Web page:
- NATO Kosovo Force
- Operation Enduring Freedom
- Operation Freedom’s Sentinel
- Operation Inherent Resolve
- Operation Iraqi Freedom
- Operation New Dawn
- Operation Odyssey Lightning
- Operation Spartan Shield
- U.S. Africa Command Operations
- U.S. Central Command operations
- The People Behind The Sacrifice
Army Sgt. John J. Savage
Died December 4, 2008 Serving During Operation Iraqi Freedom
26, of Weatherford, Texas; assigned to the 103rd Engineer Company, 94th Engineer Battalion, Fort Leonard Wood, Mo.; died from wounds sustained from an improvised explosive device Dec. 4 in Mosul, Iraq. Also killed was Staff Sgt. Solomon T. Sam.
North Texas soldier killed in Iraq
The Associated Press
WEATHERFORD, Texas — A Weatherford soldier killed in a roadside bombing in Iraq grew up dreaming of being a soldier, his father said Tuesday.
Army Sgt. John J. Savage, 26, died Thursday in Mosul along with Staff Sgt. Solomon T. Sam, 31, of Majuro, Marshall Islands.
Savage’s father, John Savage, of Peaster, said his son had been due to come home this week to end his second tour of duty. They planned a father-son trip and also to start an automotive business together, John Savage said. His son hoped to transfer to Fort Hood to be closer to his family during the last two years of his military service.
“His family was his number one priority,” Savage said.
Savage’s father said his son joined the military about six years ago, following up on his childhood dream.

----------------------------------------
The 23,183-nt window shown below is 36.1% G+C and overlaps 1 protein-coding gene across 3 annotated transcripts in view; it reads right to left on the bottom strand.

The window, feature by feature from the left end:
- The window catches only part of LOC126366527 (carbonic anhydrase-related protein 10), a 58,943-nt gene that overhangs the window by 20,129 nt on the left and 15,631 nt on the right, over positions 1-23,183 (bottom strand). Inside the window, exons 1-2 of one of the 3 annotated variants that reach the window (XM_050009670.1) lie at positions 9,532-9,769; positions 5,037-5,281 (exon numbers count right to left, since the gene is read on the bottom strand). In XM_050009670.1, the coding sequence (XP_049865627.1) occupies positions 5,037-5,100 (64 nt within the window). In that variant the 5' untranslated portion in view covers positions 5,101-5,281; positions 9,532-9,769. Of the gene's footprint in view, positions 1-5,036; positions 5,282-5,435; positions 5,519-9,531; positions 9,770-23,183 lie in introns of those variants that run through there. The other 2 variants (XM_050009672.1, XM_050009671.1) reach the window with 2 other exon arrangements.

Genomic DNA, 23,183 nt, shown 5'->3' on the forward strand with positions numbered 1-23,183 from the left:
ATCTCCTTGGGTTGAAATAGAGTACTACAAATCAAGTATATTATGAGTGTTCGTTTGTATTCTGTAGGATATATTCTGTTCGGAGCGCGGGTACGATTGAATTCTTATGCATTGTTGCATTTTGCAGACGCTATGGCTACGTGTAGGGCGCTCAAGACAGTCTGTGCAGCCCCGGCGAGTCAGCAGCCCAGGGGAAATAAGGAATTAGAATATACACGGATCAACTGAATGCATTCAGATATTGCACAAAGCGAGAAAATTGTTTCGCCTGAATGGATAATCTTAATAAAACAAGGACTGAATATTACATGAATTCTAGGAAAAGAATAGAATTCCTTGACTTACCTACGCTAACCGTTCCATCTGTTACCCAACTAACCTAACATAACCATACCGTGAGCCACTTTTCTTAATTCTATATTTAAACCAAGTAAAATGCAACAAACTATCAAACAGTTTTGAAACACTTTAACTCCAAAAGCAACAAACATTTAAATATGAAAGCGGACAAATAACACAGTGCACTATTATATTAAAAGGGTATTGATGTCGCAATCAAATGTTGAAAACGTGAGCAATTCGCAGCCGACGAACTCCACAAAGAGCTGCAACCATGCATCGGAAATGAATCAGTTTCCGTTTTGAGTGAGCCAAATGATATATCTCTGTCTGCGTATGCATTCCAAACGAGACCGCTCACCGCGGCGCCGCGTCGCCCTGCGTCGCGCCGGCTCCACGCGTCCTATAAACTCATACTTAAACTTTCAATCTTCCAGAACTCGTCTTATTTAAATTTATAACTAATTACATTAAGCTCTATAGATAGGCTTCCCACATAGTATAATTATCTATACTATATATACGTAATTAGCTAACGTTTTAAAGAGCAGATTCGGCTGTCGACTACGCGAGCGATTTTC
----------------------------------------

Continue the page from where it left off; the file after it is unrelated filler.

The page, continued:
“He had camouflage outfits he would dress up in and play Army when he was little,” John Savage said.
The two had last talked in November.
“It’s hard to even think of what to say,” John Savage said. “It’s such a tragic loss.”
Savage was assigned to the 103rd Engineer Company, 94th Engineer Battalion, Fort Leonard Wood, Mo.
Sgt. had love of military from early age
The Associated Press
John J. Savage’s mother recalls stories from his childhood that showed his distinct interest in the military — replacing his bed with an Army cot and footlocker, painting his room black with netting on the walls and building a Quonset hut in the backyard.
“He loved the military. It was a lifelong dream of his,” said his mother, Jacki Park. “He lived it from that age.”
Savage, 26, of Weatherford, Texas, died Dec. 4 when a suicide bomber in an SUV broadsided his armored vehicle in Mosul. He was assigned to Fort Leonard Wood, Mo.
He spent three years in Germany before deploying to Iraq on his first tour in 2005 before returning home in March of 2007. He was deployed again in September.
His mother described him as a charismatic young man with a great sense of fun and who was taught to always look for the brighter side of a situation.
“He loved four-wheeler drives, loved automobiles and the outdoors,” said Tim Cox, a lifelong friend.
Savage also is survived by his 3-year-old daughter, Nicole; and his father, John Savage.